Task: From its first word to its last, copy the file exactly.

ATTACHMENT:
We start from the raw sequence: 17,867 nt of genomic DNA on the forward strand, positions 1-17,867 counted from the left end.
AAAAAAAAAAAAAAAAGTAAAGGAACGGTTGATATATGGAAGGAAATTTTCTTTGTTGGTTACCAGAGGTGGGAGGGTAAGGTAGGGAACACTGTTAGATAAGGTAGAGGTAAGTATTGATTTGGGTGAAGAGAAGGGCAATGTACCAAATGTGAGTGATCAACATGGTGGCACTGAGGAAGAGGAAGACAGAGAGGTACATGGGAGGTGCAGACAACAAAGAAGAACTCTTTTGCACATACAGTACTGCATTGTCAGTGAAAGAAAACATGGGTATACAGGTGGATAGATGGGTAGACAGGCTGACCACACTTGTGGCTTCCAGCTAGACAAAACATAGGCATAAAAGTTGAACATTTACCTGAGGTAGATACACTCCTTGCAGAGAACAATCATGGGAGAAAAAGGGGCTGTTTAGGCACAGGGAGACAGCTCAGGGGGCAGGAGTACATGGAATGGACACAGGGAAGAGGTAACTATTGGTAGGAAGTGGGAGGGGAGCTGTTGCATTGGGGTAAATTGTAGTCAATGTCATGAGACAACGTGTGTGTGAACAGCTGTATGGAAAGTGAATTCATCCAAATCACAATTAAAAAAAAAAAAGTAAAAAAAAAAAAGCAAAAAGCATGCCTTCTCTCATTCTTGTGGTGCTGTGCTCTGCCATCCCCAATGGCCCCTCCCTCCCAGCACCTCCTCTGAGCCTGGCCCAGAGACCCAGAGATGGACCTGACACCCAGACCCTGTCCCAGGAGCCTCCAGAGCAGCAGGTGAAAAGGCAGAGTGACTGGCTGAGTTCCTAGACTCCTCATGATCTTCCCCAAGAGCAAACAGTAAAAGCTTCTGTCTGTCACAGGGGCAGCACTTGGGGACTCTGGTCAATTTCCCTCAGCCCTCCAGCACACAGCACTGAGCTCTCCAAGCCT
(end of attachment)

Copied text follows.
We start from the raw sequence: 17,867 nt of genomic DNA on the forward strand, positions 1-17,867 counted from the left end.
AAAAAAAAAAAAAAAAGTAAAGGAACGGTTGATATATGGAAGGAAATTTTCTTTGTTGGTTACCAGAGGTGGGAGGGTAAGGTAGGGAACACTGTTAGATAAGGTAGAGGTAAGTATTGATTTGGGTGAAGAGAAGGGCAATGTACCAAATGTGAGTGATCAACATGGTGGCACTGAGGAAGAGGAAGACAGAGAGGTACATGGGAGGTGCAGACAACAAAGAAGAACTCTTTTGCACATACAGTACTGCATTGTCAGTGAAAGAAAACATGGGTATACAGGTGGATAGATGGGTAGACAGGCTGACCACACTTGTGGCTTCCAGCTAGACAAAACATAGGCATAAAAGTTGAACATTTACCTGAGGTAGATACACTCCTTGCAGAGAACAATCATGGGAGAAAAAGGGGCTGTTTAGGCACAGGGAGACAGCTCAGGGGGCAGGAGTACATGGAATGGACACAGGGAAGAGGTAACTATTGGTAGGAAGTGGGAGGGGAGCTGTTGCATTGGGGTAAATTGTAGTCAATGTCATGAGACAACGTGTGTGTGAACAGCTGTATGGAAAGTGAATTCATCCAAATCACAATTAAAAAAAAAAAAGTAAAAAAAAAAAAGCAAAAAGCATGCCTTCTCTCATTCTTGTGGTGCTGTGCTCTGCCATCCCCAATGGCCCCTCCCTCCCAGCACCTCCTCTGAGCCTGGCCCAGAGACCCAGAGATGGACCTGACACCCAGACCCTGTCCCAGGAGCCTCCAGAGCAGCAGGTGAAAAGGCAGAGTGACTGGCTGAGTTCCTAGACTCCTCATGATCTTCCCCAAGAGCAAACAGTAAAAGCTTCTGTCTGTCACAGGGGCAGCACTTGGGGACTCTGGTCAATTTCCCTCAGCCCTCCAGCACACAGCACTGAGCTCTCCAAGCCT